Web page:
Brussels on 5 September 2022
In the wake of devastating forest fires in Southern and Central Europe, the European Commissioner for Crisis Management, in close cooperation with the Czech Presidency of the Council, convened an Informal Ministerial Meeting on Reinforcing Wildfire Preparedness and Response in Brussels on 5 September 2022. Ministers, State Secretaries and Directors-General for Civil Protection of the EU Member States and Participating States to the Union Civil Protection Mechanism (UCPM) discussed rapid coordinated European action, within the framework of the UCPM, to better protect the Union and its citizens from fires in 2023 and beyond.
The participants paid tribute to the work of the many brave firefighters engaged in responding to fires across the Union. They also welcomed the European solidarity shown through the UCPM throughout the summer and the effective coordination ensured by the Emergency Response Coordination Centre (ERCC).
The meeting confirmed the shared understanding of all EU Member States and Participating States that climate change is rapidly altering the wildfire risk in Europe. The scientific projections for the next years and the operational experience of the EU’s fire services depict a dire situation for the future of European forests and the livelihoods of citizens across the EU.
The occurrence of large forest fires in Central and Northern Europe, witnessed this year in the Czech Republic, Slovenia and Germany and complementing a trend of previous years that saw fire emergencies also in Austria and Sweden, has raised particular concern among the leaders. The absence of sufficient firefighting planes and helicopters in these countries puts additional strain on the already established seasonal European safety net of firefighting aircraft, co-financed by the European Commission and meant to temporarily bridge gaps until the permanent new European fleet of firefighting aircraft (called rescEU and composed of 14 medium and light amphibious planes and 9 medium helicopters to complement national fleets) will have been produced between 2026 and 2030.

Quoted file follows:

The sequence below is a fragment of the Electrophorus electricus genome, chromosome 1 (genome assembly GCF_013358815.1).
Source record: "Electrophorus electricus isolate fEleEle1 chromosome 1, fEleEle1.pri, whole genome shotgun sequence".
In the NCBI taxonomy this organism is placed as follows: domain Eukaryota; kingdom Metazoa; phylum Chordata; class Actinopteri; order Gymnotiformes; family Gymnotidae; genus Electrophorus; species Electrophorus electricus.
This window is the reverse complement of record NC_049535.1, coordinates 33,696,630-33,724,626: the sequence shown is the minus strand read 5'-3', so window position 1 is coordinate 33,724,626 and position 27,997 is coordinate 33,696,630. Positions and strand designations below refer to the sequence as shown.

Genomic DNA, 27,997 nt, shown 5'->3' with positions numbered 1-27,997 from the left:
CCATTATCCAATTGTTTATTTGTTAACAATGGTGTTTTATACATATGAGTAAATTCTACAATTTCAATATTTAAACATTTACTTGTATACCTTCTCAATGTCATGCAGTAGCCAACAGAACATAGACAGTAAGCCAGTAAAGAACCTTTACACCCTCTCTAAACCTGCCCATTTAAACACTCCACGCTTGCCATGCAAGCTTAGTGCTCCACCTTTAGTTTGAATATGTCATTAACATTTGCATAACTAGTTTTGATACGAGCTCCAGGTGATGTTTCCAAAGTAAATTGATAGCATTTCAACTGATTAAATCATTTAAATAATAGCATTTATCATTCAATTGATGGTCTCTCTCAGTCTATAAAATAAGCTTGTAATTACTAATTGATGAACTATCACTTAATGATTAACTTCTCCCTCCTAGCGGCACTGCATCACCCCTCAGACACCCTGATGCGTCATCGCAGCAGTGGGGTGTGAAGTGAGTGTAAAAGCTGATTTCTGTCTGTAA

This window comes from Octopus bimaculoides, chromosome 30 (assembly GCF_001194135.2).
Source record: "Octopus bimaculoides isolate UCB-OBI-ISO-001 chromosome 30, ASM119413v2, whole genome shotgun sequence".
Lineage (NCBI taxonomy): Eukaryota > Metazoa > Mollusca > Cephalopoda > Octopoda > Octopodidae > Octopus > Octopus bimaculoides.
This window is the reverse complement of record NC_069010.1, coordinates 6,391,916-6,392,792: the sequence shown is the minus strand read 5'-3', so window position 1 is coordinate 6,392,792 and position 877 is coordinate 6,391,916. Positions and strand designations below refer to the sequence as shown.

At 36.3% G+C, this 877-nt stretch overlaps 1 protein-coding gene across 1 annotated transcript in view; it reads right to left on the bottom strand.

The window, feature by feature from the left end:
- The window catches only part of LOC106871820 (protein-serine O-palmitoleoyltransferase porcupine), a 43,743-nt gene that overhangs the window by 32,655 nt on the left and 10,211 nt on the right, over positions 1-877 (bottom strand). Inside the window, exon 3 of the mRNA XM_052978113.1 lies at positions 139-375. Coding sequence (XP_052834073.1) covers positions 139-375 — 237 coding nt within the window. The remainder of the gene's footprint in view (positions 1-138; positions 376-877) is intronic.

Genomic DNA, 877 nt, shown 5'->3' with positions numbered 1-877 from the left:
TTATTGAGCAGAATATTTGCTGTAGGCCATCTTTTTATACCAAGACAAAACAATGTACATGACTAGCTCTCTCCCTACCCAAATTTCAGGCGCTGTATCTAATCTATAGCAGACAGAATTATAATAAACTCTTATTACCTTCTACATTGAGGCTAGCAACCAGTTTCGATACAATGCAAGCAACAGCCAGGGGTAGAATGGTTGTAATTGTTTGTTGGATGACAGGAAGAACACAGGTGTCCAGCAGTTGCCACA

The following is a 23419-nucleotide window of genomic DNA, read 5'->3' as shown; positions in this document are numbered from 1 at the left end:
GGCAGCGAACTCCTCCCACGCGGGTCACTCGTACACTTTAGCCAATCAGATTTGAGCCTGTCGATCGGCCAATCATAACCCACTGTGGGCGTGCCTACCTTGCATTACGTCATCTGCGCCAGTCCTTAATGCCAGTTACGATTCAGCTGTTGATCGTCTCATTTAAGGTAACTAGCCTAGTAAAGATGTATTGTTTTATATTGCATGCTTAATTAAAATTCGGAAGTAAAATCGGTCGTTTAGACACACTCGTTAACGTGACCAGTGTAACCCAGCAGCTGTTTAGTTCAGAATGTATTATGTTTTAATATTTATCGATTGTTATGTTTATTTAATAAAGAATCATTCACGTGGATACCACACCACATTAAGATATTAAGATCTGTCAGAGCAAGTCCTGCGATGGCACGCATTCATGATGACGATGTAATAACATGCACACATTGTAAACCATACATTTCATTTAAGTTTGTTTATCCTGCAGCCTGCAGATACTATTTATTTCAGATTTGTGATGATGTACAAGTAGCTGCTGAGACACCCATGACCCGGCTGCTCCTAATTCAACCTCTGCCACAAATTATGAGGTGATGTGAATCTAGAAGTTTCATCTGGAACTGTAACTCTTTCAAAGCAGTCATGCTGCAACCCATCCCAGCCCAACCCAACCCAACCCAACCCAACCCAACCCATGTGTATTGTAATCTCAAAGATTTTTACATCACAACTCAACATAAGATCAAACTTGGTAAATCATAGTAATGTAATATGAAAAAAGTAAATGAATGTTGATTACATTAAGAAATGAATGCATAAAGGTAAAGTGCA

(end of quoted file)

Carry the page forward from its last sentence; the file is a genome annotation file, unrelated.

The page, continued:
The intensification of wildfires in Southern Europe furthermore exhausts all existing firefighting capacities at national and European level, making European solidarity in a situation of simultaneous large-scale fires in several countries a particular challenge.
The accounts of the Ministers of the Czech Republic, Germany, Greece, Spain, France, Croatia, Portugal, Slovenia, and others on the heroic but nevertheless overwhelming tasks of their emergency services illustrated the urgent need for additional shared aerial capacities in Europe. The pre-positioning of firefighters, for the first time operationalised this summer in a European pilot project in Greece, was identified as a good practice to not only share aerial capacities in the EU, but to also to exchange expertise, share knowledge and pre-plan the mobilisation of ground teams from countries less affected by fires to those in need of assistance.
The EU Member States and the Commission therefore reached broad consensus on four concrete actions points:
- accelerate the establishment of the new permanent rescEU fleet of aerial firefighting capacities by exploring an advanced procurement of helicopters;
- expand the existing seasonal European safety net of firefighting airplanes by financing the inclusion of additional helicopters and light aircraft in particular in Central and Northern Europe, as of summer 2023;
- reinforce the seasonal pre-positioning of ground teams to wildfires hot spots;
- operationalise a plan of action for fire prevention and preparedness.
These actions are subject to additional EU budgetary resources being made available. The European Commission invited countries interested in hosting additional rescEU capacities or prepositioning ground teams to inform the European Commission of their intentions before the end of September 2022.
 Norway, Iceland, Serbia, Turkey, North Macedonia